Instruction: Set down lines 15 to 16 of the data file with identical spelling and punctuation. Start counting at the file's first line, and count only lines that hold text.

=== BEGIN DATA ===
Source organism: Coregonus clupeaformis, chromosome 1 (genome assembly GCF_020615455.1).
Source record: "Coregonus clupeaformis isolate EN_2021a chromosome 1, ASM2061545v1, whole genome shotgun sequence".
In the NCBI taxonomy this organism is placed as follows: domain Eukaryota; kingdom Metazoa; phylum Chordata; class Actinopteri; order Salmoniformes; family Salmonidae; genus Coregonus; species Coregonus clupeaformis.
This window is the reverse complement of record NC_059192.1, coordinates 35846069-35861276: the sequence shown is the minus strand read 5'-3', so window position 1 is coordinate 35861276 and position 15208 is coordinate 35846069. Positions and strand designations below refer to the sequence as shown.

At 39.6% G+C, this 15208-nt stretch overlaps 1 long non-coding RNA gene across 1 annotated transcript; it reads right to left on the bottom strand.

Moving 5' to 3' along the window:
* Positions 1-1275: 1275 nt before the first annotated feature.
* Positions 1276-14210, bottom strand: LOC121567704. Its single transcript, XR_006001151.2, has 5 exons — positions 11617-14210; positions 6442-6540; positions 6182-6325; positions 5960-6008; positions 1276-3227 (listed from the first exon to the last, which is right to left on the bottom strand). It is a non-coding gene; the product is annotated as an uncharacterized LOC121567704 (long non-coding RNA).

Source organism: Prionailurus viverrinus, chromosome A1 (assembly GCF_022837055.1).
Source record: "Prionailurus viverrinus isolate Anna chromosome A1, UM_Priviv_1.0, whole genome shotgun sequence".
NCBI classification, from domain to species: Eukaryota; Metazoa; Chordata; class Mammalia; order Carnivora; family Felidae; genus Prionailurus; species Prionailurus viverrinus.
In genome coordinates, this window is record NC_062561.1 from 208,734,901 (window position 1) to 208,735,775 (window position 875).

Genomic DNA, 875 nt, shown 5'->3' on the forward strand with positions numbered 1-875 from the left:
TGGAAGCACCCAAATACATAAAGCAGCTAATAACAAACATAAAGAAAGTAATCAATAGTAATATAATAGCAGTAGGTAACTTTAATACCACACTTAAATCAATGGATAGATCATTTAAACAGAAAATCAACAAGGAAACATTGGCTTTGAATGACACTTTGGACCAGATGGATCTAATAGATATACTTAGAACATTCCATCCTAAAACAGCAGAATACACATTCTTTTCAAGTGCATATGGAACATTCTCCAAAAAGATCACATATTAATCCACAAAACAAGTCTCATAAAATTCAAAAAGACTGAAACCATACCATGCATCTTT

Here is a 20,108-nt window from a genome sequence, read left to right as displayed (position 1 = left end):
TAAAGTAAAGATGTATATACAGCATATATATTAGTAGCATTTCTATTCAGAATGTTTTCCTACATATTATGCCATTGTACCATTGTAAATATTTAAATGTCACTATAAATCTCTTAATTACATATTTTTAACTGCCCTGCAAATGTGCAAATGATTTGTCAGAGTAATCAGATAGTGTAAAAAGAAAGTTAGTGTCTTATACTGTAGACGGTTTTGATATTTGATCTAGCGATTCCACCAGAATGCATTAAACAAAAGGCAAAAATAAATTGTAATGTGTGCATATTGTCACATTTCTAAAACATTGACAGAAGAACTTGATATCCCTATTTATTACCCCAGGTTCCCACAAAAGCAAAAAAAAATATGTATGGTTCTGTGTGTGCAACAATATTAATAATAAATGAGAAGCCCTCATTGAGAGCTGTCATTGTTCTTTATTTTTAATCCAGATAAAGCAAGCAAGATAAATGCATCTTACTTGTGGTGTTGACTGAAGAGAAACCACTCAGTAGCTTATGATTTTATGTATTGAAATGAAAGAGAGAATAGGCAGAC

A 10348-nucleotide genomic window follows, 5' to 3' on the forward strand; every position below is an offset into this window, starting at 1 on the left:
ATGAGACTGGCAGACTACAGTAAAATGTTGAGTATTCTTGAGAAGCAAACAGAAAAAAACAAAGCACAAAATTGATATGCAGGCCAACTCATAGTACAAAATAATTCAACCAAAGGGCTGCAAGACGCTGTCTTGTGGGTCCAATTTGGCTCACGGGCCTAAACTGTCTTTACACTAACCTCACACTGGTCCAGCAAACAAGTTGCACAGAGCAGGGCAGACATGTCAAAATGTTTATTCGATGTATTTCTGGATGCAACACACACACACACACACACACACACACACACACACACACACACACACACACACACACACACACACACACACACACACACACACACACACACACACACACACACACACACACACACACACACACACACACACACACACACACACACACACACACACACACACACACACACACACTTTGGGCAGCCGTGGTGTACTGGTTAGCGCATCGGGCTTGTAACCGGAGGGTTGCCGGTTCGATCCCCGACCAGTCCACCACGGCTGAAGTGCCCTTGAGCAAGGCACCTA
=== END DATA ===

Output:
Here is a 20,108-nt window from a genome sequence, read left to right as displayed (position 1 = left end):
TAAAGTAAAGATGTATATACAGCATATATATTAGTAGCATTTCTATTCAGAATGTTTTCCTACATATTATGCCATTGTACCATTGTAAATATTTAAATGTCACTATAAATCTCTTAATTACATATTTTTAACTGCCCTGCAAATGTGCAAATGATTTGTCAGAGTAATCAGATAGTGTAAAAAGAAAGTTAGTGTCTTATACTGTAGACGGTTTTGATATTTGATCTAGCGATTCCACCAGAATGCATTAAACAAAAGGCAAAAATAAATTGTAATGTGTGCATATTGTCACATTTCTAAAACATTGACAGAAGAACTTGATATCCCTATTTATTACCCCAGGTTCCCACAAAAGCAAAAAAAAATATGTATGGTTCTGTGTGTGCAACAATATTAATAATAAATGAGAAGCCCTCATTGAGAGCTGTCATTGTTCTTTATTTTTAATCCAGATAAAGCAAGCAAGATAAATGCATCTTACTTGTGGTGTTGACTGAAGAGAAACCACTCAGTAGCTTATGATTTTATGTATTGAAATGAAAGAGAGAATAGGCAGAC